Frederick I (1122-90) was a skilled military commander, cunning political strategist and charismatic leader. Known as “Barbarossa” because of his red beard, Frederick ruled as Duke of Swabia (1147), king of the German territories (1152) and Holy Roman Emperor (1155).
In the late 1150s, Frederick marched his army to northern Italy to suppress recalcitrant cities in Lombardy. During this campaign, Frederick left his wife, Beatrice, in Milan. The Milanese treated her poorly, however, seizing Beatrice, placing her backwards on a mule and forcing her to ride out of the city.
Frederick was outraged by this gross insult but did not have to wait long for his revenge. In March 1162, his forces laid siege to Milan and the city quickly capitulated. According to chroniclers like Giambattista Gelli, repeated here by Nathaniel Wanley, Frederick got his own back for the mule incident – and then some:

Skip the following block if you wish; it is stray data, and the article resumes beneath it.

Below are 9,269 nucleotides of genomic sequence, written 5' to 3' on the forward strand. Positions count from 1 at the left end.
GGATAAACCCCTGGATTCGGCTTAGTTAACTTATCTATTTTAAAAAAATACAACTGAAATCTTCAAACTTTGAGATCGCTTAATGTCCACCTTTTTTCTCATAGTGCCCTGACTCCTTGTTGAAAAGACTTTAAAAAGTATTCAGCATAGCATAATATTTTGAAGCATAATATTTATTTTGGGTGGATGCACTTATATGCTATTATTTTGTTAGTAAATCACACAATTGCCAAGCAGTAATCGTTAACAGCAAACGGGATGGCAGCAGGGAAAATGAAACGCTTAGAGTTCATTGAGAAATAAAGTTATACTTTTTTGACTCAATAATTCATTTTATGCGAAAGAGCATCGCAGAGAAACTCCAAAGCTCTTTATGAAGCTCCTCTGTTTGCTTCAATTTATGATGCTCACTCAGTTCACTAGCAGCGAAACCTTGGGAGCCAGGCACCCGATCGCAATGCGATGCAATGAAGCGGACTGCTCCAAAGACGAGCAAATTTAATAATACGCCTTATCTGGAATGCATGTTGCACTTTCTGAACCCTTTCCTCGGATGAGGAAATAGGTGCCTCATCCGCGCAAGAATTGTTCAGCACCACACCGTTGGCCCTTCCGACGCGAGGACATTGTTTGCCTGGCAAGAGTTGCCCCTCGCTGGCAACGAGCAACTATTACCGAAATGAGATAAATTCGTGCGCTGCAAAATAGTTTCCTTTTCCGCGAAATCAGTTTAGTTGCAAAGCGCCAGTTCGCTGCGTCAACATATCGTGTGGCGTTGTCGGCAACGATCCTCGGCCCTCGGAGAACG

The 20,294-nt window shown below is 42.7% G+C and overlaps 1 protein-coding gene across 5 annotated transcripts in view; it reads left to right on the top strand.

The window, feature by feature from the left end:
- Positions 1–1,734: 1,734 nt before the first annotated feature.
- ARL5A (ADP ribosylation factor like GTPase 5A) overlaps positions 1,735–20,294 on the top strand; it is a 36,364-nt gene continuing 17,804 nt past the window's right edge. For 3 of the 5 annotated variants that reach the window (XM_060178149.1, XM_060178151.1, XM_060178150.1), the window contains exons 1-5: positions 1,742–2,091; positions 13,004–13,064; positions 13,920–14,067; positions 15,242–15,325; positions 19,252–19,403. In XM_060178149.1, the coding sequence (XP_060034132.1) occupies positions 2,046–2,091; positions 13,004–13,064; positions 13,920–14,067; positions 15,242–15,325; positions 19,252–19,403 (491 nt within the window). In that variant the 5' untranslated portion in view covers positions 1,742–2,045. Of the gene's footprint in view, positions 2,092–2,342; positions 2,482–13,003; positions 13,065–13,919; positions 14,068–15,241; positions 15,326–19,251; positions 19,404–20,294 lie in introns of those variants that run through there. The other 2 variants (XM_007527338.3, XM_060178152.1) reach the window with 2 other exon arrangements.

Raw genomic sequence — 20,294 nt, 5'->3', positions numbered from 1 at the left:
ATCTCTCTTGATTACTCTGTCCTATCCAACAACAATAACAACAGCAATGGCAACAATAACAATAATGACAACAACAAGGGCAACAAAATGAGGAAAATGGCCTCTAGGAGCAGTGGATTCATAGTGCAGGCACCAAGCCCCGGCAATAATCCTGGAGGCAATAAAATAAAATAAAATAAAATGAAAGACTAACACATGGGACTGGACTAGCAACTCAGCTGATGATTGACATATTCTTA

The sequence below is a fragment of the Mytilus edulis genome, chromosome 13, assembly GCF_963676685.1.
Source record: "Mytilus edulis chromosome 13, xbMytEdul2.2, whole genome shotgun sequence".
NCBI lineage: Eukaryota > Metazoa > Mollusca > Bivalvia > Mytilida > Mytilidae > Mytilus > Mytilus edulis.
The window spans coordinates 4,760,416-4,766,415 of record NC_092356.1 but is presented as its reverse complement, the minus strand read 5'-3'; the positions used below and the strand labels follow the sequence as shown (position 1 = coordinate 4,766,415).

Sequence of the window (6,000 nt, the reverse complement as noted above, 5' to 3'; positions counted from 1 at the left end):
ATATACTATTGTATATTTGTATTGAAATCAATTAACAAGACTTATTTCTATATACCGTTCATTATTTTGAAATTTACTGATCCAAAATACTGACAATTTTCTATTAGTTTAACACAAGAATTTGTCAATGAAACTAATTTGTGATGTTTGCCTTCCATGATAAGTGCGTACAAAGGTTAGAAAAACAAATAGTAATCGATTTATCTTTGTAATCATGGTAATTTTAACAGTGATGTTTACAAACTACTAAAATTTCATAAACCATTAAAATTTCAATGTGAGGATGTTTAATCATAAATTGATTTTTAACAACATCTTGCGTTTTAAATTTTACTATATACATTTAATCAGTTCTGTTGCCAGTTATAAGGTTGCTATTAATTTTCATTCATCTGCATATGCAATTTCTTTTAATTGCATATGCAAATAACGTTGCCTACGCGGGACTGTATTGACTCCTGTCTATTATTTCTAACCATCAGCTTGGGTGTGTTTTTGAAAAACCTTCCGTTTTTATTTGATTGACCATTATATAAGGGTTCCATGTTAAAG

“The Emperor, justly incensed, urged the besieged [citizens] to yield, which they at last did… he received them with mercy upon this condition: that every person who desired to live should, with their teeth, take a fig out of the genitals of a [she] mule.”
According to two accounts, this bizarre ritual was carried out in Milan’s largest square. A few Milanese refused to participate in it and were duly beheaded – but most submitted. Frederick remained true to his word, sparing their lives, however for decades the incident was used to humiliate and insult the Milanese. The fig sign – an insulting medieval hand gesture – may well emanate from this event.